image of someone pouring oil

The AHA also recommends limiting calories from saturated fat between 5 to 6%9. This translates to 120 calories or 13 grams in a day for a 2,000-calorie diet.

You can limit the consumption in your diet by:

  • Cutting off the visible fat from meat before cooking;
  • Limiting processed food;
  • Choosing low-fat dairy and lean meats;
  • Checking the nutrition facts label on your food; and
  • Replacing butter and margarine with olive oil.

Which is more challenging to lose?

Fat has a fairly simple itinerary – they are digested into fatty acids and glycerides and then stored away as reserves. This is eventually burned for energy. However, the challenge lies in the fact that fat is difficult to digest. But all these fats, which is the fat that is most challenging to lose?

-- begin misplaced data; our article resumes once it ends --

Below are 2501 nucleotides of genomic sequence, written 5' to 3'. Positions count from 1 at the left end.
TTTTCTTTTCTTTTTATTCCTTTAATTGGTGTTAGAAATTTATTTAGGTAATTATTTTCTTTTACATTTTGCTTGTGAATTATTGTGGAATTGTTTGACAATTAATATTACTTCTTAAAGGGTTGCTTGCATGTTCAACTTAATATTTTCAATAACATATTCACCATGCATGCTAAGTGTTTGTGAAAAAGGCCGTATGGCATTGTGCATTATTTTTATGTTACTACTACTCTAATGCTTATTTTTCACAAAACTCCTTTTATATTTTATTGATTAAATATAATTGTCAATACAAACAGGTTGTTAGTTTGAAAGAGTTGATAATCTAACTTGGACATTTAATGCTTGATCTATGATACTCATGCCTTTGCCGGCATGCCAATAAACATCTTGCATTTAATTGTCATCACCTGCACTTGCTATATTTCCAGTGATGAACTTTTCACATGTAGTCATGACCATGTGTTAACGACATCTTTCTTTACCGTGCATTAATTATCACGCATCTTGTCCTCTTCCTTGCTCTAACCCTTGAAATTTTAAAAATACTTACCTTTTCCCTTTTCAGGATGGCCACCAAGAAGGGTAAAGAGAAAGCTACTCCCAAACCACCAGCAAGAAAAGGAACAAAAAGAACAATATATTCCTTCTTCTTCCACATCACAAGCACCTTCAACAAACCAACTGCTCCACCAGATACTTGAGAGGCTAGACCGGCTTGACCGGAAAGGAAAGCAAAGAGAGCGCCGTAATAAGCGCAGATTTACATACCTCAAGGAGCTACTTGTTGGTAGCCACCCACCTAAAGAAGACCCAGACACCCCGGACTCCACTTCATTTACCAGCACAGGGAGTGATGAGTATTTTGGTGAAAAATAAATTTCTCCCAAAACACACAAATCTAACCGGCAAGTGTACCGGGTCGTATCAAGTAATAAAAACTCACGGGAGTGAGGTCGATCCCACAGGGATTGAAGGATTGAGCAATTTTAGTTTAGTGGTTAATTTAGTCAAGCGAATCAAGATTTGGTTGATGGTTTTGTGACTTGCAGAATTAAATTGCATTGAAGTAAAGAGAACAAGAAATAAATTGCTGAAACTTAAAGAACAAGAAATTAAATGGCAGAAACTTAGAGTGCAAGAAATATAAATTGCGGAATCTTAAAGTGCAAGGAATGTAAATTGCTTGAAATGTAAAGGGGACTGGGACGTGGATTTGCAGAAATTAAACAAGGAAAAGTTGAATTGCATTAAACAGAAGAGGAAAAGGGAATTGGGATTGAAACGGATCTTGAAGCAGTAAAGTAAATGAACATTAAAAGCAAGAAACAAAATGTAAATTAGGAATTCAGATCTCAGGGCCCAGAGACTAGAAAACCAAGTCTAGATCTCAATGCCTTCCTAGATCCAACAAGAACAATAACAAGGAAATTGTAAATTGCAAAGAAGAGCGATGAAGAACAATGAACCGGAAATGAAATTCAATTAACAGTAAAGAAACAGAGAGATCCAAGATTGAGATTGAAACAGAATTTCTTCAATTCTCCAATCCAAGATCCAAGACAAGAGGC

photo of saturated fat and unsaturated fat chemical bonding digram

Saturated fats are saturated with hydrogen molecules. Because the molecules are tightly packed together, they are harder to break down. It also has a higher melting point, requiring more effort to get rid of them.

In contrast, the molecules in unsaturated fats are not as tightly packed. The gaps between the molecules make it easier to break them down.

All fat, regardless of the type, gives the same amount of energy which is 9 calories per gram. As with many things in life, too much of anything is never good.

Even if you are having good fat, too much of it can lead to an excess of fat in the body.


How do CoolSculpting and SculpSure help with fat loss?